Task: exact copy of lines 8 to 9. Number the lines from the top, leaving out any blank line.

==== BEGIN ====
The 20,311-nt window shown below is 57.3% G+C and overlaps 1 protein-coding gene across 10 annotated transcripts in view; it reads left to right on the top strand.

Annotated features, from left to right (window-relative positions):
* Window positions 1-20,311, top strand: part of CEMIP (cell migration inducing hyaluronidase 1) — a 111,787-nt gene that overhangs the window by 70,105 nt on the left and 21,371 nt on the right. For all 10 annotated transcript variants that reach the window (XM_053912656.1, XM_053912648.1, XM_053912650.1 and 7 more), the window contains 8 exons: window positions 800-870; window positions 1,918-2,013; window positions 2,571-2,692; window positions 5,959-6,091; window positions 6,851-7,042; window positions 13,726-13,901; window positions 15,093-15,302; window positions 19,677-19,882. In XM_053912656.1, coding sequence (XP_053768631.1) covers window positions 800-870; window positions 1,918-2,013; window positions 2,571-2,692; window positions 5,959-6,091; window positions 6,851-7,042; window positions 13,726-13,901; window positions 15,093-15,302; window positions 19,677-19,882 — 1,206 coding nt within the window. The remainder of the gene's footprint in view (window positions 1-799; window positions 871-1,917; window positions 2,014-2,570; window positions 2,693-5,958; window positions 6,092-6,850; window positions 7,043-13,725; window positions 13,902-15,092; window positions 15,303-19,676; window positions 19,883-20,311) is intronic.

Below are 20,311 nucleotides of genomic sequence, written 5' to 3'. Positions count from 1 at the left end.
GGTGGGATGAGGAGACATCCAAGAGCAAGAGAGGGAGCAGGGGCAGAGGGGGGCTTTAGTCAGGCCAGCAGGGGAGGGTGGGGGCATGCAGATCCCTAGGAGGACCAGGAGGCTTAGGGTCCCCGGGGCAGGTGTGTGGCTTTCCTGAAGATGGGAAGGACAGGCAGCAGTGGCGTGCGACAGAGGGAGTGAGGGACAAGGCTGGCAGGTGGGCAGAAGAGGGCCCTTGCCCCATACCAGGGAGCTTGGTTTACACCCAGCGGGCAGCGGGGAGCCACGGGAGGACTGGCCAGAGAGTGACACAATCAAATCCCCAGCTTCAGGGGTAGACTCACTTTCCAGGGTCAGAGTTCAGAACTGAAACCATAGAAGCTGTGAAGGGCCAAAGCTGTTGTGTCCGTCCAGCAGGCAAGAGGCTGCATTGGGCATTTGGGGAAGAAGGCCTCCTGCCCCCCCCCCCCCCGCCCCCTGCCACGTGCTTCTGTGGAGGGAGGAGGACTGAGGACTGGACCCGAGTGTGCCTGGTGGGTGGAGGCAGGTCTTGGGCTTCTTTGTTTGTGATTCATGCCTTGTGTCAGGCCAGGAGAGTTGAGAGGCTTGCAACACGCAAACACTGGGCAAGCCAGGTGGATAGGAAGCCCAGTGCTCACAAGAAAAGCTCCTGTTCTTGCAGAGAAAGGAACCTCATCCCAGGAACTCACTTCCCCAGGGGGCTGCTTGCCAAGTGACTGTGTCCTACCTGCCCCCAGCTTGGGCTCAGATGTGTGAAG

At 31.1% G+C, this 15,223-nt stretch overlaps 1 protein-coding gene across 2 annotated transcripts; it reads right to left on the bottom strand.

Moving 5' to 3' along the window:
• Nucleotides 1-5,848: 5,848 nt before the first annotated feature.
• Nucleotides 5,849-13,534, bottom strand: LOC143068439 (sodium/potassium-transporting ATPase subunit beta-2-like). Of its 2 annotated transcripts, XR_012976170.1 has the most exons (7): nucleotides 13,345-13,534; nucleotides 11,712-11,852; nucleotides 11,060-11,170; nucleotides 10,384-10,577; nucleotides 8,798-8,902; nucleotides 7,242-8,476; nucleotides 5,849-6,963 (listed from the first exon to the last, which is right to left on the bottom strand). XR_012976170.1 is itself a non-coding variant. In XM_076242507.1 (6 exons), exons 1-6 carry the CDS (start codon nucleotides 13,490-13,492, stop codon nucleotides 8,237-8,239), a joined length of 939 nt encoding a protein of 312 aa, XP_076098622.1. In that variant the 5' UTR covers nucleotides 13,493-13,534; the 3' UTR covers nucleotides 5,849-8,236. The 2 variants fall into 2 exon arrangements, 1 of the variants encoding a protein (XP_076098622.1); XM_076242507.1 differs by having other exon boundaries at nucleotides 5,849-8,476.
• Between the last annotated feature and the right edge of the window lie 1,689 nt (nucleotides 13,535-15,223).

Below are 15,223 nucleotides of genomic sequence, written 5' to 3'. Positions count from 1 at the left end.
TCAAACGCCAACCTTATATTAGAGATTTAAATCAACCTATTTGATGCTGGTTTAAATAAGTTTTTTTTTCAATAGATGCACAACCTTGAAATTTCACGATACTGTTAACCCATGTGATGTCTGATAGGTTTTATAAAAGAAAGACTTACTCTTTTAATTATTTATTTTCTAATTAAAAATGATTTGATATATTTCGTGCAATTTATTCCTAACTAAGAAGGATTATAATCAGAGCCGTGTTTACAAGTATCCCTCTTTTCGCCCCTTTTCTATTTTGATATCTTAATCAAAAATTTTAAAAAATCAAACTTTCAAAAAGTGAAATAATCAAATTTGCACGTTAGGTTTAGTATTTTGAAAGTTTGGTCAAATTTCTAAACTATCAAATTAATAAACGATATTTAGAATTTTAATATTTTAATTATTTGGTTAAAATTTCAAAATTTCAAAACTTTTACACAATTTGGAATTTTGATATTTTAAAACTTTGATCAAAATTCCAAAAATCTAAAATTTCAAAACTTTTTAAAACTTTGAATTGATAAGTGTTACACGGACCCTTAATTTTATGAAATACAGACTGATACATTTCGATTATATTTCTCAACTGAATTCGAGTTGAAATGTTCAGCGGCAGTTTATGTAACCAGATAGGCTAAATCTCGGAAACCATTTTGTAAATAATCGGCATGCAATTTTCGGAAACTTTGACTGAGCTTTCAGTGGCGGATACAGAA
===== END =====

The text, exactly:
• Nucleotides 1-5,848: 5,848 nt before the first annotated feature.
• Nucleotides 5,849-13,534, bottom strand: LOC143068439 (sodium/potassium-transporting ATPase subunit beta-2-like). Of its 2 annotated transcripts, XR_012976170.1 has the most exons (7): nucleotides 13,345-13,534; nucleotides 11,712-11,852; nucleotides 11,060-11,170; nucleotides 10,384-10,577; nucleotides 8,798-8,902; nucleotides 7,242-8,476; nucleotides 5,849-6,963 (listed from the first exon to the last, which is right to left on the bottom strand). XR_012976170.1 is itself a non-coding variant. In XM_076242507.1 (6 exons), exons 1-6 carry the CDS (start codon nucleotides 13,490-13,492, stop codon nucleotides 8,237-8,239), a joined length of 939 nt encoding a protein of 312 aa, XP_076098622.1. In that variant the 5' UTR covers nucleotides 13,493-13,534; the 3' UTR covers nucleotides 5,849-8,236. The 2 variants fall into 2 exon arrangements, 1 of the variants encoding a protein (XP_076098622.1); XM_076242507.1 differs by having other exon boundaries at nucleotides 5,849-8,476.